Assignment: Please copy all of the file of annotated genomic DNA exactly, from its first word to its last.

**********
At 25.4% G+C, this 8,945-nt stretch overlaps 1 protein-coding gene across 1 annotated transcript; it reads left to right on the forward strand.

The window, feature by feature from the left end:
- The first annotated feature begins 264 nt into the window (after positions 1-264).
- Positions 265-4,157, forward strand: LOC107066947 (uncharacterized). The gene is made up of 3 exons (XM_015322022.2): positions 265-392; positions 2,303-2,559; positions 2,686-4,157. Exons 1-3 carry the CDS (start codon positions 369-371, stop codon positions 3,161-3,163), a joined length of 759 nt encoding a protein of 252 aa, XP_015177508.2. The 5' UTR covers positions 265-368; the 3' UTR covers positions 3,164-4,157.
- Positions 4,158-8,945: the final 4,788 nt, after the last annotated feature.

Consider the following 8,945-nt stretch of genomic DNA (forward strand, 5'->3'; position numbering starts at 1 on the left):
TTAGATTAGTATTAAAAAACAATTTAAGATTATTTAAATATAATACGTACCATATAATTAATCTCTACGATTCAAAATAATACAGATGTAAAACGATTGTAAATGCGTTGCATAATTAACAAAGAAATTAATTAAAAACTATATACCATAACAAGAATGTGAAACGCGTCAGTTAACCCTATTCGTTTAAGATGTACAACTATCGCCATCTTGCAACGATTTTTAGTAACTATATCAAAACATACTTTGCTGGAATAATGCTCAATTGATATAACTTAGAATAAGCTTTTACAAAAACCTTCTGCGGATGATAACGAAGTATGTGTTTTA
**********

At 25.4% G+C, this 8,945-nt stretch overlaps 1 protein-coding gene across 1 annotated transcript; it reads left to right on the forward strand.

The window, feature by feature from the left end:
- The first annotated feature begins 264 nt into the window (after positions 1-264).
- Positions 265-4,157, forward strand: LOC107066947 (uncharacterized). The gene is made up of 3 exons (XM_015322022.2): positions 265-392; positions 2,303-2,559; positions 2,686-4,157. Exons 1-3 carry the CDS (start codon positions 369-371, stop codon positions 3,161-3,163), a joined length of 759 nt encoding a protein of 252 aa, XP_015177508.2. The 5' UTR covers positions 265-368; the 3' UTR covers positions 3,164-4,157.
- Positions 4,158-8,945: the final 4,788 nt, after the last annotated feature.

Consider the following 8,945-nt stretch of genomic DNA (forward strand, 5'->3'; position numbering starts at 1 on the left):
TTAGATTAGTATTAAAAAACAATTTAAGATTATTTAAATATAATACGTACCATATAATTAATCTCTACGATTCAAAATAATACAGATGTAAAACGATTGTAAATGCGTTGCATAATTAACAAAGAAATTAATTAAAAACTATATACCATAACAAGAATGTGAAACGCGTCAGTTAACCCTATTCGTTTAAGATGTACAACTATCGCCATCTTGCAACGATTTTTAGTAACTATATCAAAACATACTTTGCTGGAATAATGCTCAATTGATATAACTTAGAATAAGCTTTTACAAAAACCTTCTGCGGATGATAACGAAGTATGTGTTTTA